Everything is broken. My atmosphere generators have caught fire, I have people trapped in the living quarters due to a planning mistake, and one of my astronauts is waiting in the airlock for a wingman who will probably starve a little while after Airlock Boy runs out of oxygen. Some of these problems are intended. Some are not. But most of them are hilarious either way.
MAIA, a science fiction survival and base management game by Simon Roth and the MAIA team, has had a patch history almost as interesting as Dwarf Fortress. Chickens once flocked to magma vents as soon as a game began. IMPs would, in proper Asimovian fashion, try to do impossible jobs. Cats and dogs would walk on the surface of the incredibly hostile world (Called, funnily enough, Maia), with nary a care in the world that they weren’t breathing oxygen, but an incredibly volatile mix of horrific toxins. But for all that, the core idea has come across quite well, and 0.50 continues the trend.
The game’s AI, for example, has gone through some fixing. This is a good thing… And a bad thing for those of us who have been playing somewhat differently beforehand. Before, turrets were a curiosity. Now, they’re a necessity if you want your home to stay powered, as the local megafauna think that your outside buildings are either really good scratching posts, or things they trip over and get annoyed at. But let’s talk about what can be done in the game for a bit.
Essentially, right now, you control a small group of plucky (doomed) british colonists, who have somehow managed to survive long enough to build a small base in a rocky outcropping on the world known as Maia. Or, more accurately, you plan rooms, buildings, and mining operations, vaguely hoping that they’ll do what you want. That’s harder than it sounds. But it’s also more fun and challenging than it sounds.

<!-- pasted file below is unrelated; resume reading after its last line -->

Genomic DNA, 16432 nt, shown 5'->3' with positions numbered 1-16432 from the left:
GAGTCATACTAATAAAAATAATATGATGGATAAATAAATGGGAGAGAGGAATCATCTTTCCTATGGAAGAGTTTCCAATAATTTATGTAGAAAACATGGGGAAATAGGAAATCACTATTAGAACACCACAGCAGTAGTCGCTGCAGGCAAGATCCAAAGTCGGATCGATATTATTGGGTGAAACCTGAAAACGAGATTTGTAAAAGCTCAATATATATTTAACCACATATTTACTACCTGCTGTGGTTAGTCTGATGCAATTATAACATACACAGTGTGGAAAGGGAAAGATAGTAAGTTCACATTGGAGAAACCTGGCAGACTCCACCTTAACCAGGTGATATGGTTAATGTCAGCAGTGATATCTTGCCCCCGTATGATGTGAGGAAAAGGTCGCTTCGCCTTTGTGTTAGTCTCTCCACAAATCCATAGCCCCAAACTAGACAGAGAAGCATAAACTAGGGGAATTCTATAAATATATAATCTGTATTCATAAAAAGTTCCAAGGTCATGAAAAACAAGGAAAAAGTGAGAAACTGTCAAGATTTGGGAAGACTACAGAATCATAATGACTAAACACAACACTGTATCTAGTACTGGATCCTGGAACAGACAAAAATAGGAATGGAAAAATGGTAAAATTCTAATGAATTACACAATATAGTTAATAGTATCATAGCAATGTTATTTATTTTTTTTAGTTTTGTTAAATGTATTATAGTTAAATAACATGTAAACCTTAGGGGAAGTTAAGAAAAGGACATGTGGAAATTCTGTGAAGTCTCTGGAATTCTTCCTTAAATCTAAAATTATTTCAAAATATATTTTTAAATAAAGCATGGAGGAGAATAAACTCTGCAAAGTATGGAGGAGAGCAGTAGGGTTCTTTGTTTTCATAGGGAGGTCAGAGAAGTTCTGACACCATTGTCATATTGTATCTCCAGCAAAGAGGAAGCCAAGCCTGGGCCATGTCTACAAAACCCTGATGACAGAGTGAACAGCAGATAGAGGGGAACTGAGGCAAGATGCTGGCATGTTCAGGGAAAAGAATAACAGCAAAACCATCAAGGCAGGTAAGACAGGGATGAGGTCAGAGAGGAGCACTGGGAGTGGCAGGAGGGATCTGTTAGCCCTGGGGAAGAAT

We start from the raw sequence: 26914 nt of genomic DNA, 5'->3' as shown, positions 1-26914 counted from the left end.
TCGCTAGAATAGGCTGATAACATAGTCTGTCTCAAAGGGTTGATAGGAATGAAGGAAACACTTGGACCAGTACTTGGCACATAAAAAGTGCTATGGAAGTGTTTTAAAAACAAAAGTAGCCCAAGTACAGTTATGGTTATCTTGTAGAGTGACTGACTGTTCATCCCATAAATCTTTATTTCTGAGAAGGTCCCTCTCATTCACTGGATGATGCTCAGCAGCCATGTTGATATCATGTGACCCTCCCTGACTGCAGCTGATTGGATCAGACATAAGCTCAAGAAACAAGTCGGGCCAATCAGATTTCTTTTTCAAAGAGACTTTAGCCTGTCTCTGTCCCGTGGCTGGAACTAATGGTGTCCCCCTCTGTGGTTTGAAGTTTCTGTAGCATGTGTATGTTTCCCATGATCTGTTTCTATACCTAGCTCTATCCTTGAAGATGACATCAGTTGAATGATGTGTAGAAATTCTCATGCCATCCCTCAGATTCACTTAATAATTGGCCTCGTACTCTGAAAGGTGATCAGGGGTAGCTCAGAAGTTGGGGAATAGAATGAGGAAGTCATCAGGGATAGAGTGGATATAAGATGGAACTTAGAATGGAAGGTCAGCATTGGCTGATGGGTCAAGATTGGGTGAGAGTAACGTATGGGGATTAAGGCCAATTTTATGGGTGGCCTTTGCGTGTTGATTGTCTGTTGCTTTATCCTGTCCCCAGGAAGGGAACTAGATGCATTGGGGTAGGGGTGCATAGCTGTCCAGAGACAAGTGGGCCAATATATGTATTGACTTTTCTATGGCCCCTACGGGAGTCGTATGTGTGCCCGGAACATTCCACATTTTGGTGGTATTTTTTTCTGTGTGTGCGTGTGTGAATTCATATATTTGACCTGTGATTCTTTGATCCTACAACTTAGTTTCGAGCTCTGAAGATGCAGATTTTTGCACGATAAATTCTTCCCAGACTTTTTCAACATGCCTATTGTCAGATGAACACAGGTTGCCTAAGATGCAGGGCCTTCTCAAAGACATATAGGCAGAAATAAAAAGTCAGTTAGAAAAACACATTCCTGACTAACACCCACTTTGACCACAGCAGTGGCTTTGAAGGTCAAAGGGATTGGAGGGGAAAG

For example, you need to leave room for your IMP robots (Yes, the Dungeon Keeper reference is intentional) to be able to expand the base. You have to make sure you don’t open the whole thing to the toxic atmosphere. You have to start from simple needs (Power and Air), working your way up the hierarchy (Air, Food, Sleep, Stimulation), and initiate research into the world that surrounds you. Right now, that process is mostly automated… But already, the first signs of having to ask your colonists to do more work than just putting things up are showing, with Necroscopy. All that is right now is being able to cut apart and study one of the Megafauna of the world, and, once your research level is high enough, build a reactor chamber and dope your water to help stop the colonists going stir crazy (Which… May have side effects), but research also already allows for better energy storage, better food production, bigger oxygen tanks… And a little something that helps save your colonists from endlessly having to repair things.
An intelligent servo-bot, currently equipped with a repair module. These little fellers will happily maintain your atmosphere generators… Right up until they develop a phobia of repairing things!
You can perhaps already tell, just maybe, that Maia is not going to be a game where things are safe once everything is built. From the beginning, team MAIA has talked of intelligent doors that refuse to co-operate, IMPs with a fear of the dark, things breaking down, things going wrong… And all the while, your colonists communicate with HQ in short messages and procedurally generated haiku. Pretty good ones, actually. It’s a black comedy of a game, which is why I’ve stayed interested throughout the Early Access process so far. The visuals and music pay homage, in their way, to 60s and 70s science fiction, with bulky space suits, tape-reel computers, and alien creatures that look goofy, but are threatening. The UI is quite minimalist (Although it does need a better way to examine completed research, and more clarity on which is LOAD, and which is SAVE), which is good, and the function of things is usually pretty clear, even when it’s currently “NOT YET DEFINED.”
So if you like the thought of a dystopian, understated, science fiction simulator with a fair dose of black comedy, MAIA is definitely one to keep an eye on. But be warned, as is often the case with Early Access games, there are bugs. There are problems. But they are definitely being ironed out, on a fairly regular schedule, and I’m pretty confident, by the time it’s done, that it will be a thing to behold.